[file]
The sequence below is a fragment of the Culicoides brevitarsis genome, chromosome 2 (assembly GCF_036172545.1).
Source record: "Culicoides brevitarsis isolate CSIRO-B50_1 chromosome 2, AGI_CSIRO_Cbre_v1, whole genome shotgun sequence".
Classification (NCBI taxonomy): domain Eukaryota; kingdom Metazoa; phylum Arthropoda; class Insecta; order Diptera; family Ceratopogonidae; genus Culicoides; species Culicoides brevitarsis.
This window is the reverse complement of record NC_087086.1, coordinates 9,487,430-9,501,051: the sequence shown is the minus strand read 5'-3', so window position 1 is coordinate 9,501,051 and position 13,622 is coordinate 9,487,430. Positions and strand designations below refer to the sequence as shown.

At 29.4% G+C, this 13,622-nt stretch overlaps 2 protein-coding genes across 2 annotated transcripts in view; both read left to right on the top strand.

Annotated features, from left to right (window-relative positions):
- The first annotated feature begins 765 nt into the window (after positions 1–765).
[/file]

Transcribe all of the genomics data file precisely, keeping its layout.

The sequence below is a fragment of the Culicoides brevitarsis genome, chromosome 2 (assembly GCF_036172545.1).
Source record: "Culicoides brevitarsis isolate CSIRO-B50_1 chromosome 2, AGI_CSIRO_Cbre_v1, whole genome shotgun sequence".
Classification (NCBI taxonomy): domain Eukaryota; kingdom Metazoa; phylum Arthropoda; class Insecta; order Diptera; family Ceratopogonidae; genus Culicoides; species Culicoides brevitarsis.
This window is the reverse complement of record NC_087086.1, coordinates 9,487,430-9,501,051: the sequence shown is the minus strand read 5'-3', so window position 1 is coordinate 9,501,051 and position 13,622 is coordinate 9,487,430. Positions and strand designations below refer to the sequence as shown.

At 29.4% G+C, this 13,622-nt stretch overlaps 2 protein-coding genes across 2 annotated transcripts in view; both read left to right on the top strand.

Annotated features, from left to right (window-relative positions):
- The first annotated feature begins 765 nt into the window (after positions 1–765).